Continue to Part II.

Saturday, September 18, 2010

An OO Gauge FM H16-66 Diesel Conversion, Part I

I like to feature in American OO Today articles on history and collecting and articles on projects readers could construct themselves. Today we have the latter, the beginnings of a FM H16-66 conversion project. [And see the UPDATES at the end for the finished model.]

Here is what it looks like to begin; click on the photo for a larger view. The model is based on a HO Athearn FM H24-66 model. When I purchased it the work on the drive to convert it to OO was done, a purchase from the Morlok auction, I believe done by Bill Johann. I was going to use the drive to power a Schorr RS-2 to make it an approximation of an Alco RSC-2 (with trucks that would have been a bit off). However, the body and frame of my particular Schorr model had been modified to accept a drive that was appropriate for a Kemtron GP-7. So I put that drive to work in a GP-7 and planned to use the Athearn drive in the RS but was having trouble working it out, it needed body modifications. But then unexpectedly a pair of Schorr RS-2 dummy trucks came to me mounted on a passenger car! I decided it was a sign; that RS-2 will become a dummy model on those original trucks. [UPDATE: The finished RS-2 model is here]. Which got me to looking at the Athearn FM body again as a possible OO conversion.

This is a model that several OOldtimers modified for OO; one was among the junker engines seen in this article for example. The reason this engine was modified is made clear in the "Extra Issue" of The OO Road in 1993 which has an OO scale drawing of the FM H16-66. It is interesting to compare this drawing to the HO H24-66, as at a major detail level there are only a few big differences. While specific details are off, the hoods are actually within about six scale inches of the correct height (above the walkway) and length! That saves a lot of work (if you can accept the door details and such being a bit off). The major items wrong are after that are:
  1. Walkways too narrow/overall width of model too narrow (but the hoods are the correct width for OO)
  2. Frame not "heavy" enough (height--the extra height needed is in the frame area)
  3. Trucks undersize
  4. Cab undersized, mostly in width, with windows that are too small.
Two of those are relatively easy to address, that of the cab and frame. And the drive as mentioned is ready to go. To get an idea of how to do the drive modifications, way back in this article I show a bottom view of a similar Athearn drive conversion, and in this article I show the drive I worked up for my E-7 from Athearn parts. If you do the conversion be sure to have a newer version of the drive for this model.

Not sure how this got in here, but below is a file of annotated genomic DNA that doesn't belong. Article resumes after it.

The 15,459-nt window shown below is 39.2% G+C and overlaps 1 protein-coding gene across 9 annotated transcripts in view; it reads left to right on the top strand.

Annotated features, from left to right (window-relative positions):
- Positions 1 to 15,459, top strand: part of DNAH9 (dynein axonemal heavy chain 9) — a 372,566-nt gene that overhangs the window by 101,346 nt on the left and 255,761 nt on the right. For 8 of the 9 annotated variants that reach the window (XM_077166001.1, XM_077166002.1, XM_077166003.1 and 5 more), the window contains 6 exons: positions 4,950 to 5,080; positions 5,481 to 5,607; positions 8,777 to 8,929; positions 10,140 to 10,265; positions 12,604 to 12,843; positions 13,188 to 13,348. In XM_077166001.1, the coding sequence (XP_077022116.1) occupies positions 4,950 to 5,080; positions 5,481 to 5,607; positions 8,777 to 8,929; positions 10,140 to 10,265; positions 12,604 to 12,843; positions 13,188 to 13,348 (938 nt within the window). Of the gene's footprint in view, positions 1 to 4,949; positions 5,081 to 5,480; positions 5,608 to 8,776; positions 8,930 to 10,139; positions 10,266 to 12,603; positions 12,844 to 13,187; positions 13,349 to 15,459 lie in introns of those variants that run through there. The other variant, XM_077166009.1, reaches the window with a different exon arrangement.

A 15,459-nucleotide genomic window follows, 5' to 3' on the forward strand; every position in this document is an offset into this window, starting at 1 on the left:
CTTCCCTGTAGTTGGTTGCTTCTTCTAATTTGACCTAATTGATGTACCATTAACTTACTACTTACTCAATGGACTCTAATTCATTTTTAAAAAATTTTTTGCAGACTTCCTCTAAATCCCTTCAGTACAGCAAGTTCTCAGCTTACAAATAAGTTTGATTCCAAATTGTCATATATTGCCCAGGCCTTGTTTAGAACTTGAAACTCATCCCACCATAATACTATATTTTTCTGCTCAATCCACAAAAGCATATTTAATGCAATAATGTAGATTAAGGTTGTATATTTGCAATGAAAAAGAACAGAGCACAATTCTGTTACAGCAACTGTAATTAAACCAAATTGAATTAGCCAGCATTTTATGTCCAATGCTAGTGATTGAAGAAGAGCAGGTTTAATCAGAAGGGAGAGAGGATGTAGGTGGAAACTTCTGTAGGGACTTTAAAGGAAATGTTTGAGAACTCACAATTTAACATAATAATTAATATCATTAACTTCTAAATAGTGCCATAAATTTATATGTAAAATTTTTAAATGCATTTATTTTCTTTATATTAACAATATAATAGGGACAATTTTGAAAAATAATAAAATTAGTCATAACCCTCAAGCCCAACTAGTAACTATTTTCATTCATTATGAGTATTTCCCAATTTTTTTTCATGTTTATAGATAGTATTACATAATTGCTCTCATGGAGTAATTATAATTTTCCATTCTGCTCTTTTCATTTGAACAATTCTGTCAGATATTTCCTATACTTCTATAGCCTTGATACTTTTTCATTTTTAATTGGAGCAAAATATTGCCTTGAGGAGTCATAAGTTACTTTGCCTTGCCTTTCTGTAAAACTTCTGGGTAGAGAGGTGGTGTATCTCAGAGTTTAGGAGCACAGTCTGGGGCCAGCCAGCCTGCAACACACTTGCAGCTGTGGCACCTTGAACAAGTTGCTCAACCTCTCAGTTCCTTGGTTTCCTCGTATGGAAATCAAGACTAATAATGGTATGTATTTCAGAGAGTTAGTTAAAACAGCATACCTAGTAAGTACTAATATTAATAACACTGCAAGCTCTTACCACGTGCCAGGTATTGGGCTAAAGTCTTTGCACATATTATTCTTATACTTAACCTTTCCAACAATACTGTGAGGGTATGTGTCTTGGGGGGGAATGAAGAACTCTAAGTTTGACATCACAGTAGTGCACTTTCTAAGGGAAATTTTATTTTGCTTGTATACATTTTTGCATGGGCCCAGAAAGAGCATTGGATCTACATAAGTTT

So the next step was to put couplers on the model. To get them higher I used Kadee #47 underset shank couplers that I had on hand. The result is the couplers are still a little low for OO. I will address this more later [UPDATE: the mounting was re-worked], but with a little looking though I found a car with slightly low couplers and the result is I got the engine rolling for testing as seen in the first photo.

The boxcars in the photo give perspective as to how the model looks in OO; the boxcars are from left to right Scale-Craft, Lionel, and Picard. I plan to modify the cab and frame area so that from the side in particular it should look quite close to being accurate for OO. It has flywheels and runs beautifully, and will be a model I will try to bring to completion in the coming months.

UPDATE: I added a scan of the page referenced above of The OO Road to show the comparison of the body styles.

UPDATE II: I took a long break from the project. For a time I ran the converted drive with a body of the same model modified somewhat by the late David Sacks for his Greenbrook line. As noted in the article, the drive with the model was shot and it was interesting to see it run as Greenbrook with his cabooses in tow. However, the body was really not in very good shape either, with damage at the bottom of the sides and bad decals and heavy paint! So ultimately (2012) I made a decision to modify that body and the body in the photo at the top of this page, combining them both with a cab modified from a Tyco GP-20. A HO EMD cab being roughly the same overall size as an OO FM cab.

So looking at the photo before painting the model it is best to visualize the body modifications like a cake. The top layer of the hood is from newer model, cut downward so that it would have a bit more height. The next layer is the top area of the frame area from the Sacks model, stripped of paint and cut off flat. The bottom layer is the rest of the newer frame, with plenty of putty connecting the parts as needed. It matches out the overall "big picture" dimensions of an OO scale FM H16-66 very well. The cab in particular I think makes the model pop, and the engine even with no paint looks great pushing around the dummy RS-2 mentioned earlier in this article.

It will be painted soon! Be watching for a final update.

UPDATE: Continue to Part II and the finished model